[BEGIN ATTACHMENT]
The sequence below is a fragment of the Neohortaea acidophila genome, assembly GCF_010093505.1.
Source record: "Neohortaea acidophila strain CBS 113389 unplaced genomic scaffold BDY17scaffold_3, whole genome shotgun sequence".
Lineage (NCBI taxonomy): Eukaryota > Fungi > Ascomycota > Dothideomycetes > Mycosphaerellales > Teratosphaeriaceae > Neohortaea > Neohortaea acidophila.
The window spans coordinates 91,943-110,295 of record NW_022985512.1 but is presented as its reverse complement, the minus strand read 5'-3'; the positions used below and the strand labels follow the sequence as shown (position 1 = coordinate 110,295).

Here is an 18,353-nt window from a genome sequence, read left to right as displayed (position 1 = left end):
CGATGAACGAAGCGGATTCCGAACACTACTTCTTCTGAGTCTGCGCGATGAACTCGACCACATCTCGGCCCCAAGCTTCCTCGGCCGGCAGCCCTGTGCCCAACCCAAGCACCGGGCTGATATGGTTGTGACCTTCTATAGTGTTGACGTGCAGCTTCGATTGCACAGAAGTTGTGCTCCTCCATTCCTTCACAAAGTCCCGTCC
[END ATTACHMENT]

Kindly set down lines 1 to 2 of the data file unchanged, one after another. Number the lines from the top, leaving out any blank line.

The sequence below is a fragment of the Neohortaea acidophila genome, assembly GCF_010093505.1.
Source record: "Neohortaea acidophila strain CBS 113389 unplaced genomic scaffold BDY17scaffold_3, whole genome shotgun sequence".